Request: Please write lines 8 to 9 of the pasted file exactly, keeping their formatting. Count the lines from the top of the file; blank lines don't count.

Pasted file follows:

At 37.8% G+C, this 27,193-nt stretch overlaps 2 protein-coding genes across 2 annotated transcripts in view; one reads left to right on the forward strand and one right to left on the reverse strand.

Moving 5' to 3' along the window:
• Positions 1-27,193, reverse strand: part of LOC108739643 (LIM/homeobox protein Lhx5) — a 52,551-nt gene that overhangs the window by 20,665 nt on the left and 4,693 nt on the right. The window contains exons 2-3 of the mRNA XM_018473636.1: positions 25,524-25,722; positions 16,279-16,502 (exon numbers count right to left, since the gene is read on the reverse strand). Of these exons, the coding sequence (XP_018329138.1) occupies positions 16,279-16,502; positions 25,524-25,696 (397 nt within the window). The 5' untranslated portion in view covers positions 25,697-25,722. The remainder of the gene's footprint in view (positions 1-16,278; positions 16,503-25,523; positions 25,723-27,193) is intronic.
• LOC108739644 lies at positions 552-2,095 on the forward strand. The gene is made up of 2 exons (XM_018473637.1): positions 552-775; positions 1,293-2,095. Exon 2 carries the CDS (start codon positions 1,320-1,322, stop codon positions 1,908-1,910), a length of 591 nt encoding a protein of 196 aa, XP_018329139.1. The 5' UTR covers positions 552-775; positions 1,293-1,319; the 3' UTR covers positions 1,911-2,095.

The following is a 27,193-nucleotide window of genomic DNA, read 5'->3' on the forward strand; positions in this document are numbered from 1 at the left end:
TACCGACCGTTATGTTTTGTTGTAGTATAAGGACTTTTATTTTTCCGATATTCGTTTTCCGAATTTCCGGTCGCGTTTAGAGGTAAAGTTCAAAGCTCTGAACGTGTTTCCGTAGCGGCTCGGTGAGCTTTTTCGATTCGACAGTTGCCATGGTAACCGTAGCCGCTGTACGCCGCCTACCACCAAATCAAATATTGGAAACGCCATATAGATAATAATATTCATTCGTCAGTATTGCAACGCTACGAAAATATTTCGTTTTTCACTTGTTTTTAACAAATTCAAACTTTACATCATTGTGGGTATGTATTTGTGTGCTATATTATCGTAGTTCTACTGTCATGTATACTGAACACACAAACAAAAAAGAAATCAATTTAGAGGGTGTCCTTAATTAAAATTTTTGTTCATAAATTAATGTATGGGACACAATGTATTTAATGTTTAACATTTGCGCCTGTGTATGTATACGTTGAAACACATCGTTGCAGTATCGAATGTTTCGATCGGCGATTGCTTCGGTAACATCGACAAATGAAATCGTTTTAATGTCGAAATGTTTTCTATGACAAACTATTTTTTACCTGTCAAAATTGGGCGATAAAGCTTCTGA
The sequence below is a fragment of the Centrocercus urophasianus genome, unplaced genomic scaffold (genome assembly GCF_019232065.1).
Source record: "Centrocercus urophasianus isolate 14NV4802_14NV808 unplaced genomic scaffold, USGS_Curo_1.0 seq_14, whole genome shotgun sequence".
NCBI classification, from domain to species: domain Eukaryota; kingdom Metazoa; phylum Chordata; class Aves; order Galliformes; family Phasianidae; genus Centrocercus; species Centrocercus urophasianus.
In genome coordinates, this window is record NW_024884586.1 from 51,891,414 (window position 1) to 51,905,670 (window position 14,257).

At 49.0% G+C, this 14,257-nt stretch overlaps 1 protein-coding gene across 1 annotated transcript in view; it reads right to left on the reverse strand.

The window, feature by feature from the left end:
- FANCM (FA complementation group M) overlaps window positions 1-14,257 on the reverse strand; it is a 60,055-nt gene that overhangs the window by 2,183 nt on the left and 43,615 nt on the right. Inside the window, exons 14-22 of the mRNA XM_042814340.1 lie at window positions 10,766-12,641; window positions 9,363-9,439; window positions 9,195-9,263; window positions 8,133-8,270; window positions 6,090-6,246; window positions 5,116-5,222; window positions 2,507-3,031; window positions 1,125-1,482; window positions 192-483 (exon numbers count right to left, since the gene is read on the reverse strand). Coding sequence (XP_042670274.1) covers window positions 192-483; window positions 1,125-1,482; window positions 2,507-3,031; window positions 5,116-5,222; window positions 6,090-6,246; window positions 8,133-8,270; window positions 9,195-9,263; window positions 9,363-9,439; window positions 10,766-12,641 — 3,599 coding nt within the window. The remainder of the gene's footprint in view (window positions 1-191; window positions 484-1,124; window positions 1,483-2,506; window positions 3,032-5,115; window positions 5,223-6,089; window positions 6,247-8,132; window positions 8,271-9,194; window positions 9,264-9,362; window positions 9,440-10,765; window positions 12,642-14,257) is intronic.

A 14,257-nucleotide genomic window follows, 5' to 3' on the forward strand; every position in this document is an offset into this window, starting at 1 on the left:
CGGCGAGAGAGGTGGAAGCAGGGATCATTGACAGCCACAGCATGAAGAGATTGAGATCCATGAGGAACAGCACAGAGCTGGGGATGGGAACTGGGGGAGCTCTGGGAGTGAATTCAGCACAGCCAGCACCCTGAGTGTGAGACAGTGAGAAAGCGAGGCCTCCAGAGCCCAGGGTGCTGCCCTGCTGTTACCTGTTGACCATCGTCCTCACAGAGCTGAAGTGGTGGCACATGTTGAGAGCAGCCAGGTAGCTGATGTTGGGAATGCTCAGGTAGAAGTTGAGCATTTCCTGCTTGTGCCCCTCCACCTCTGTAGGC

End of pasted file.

Source record: "Centrocercus urophasianus isolate 14NV4802_14NV808 unplaced genomic scaffold, USGS_Curo_1.0 seq_14, whole genome shotgun sequence".
NCBI classification, from domain to species: domain Eukaryota; kingdom Metazoa; phylum Chordata; class Aves; order Galliformes; family Phasianidae; genus Centrocercus; species Centrocercus urophasianus.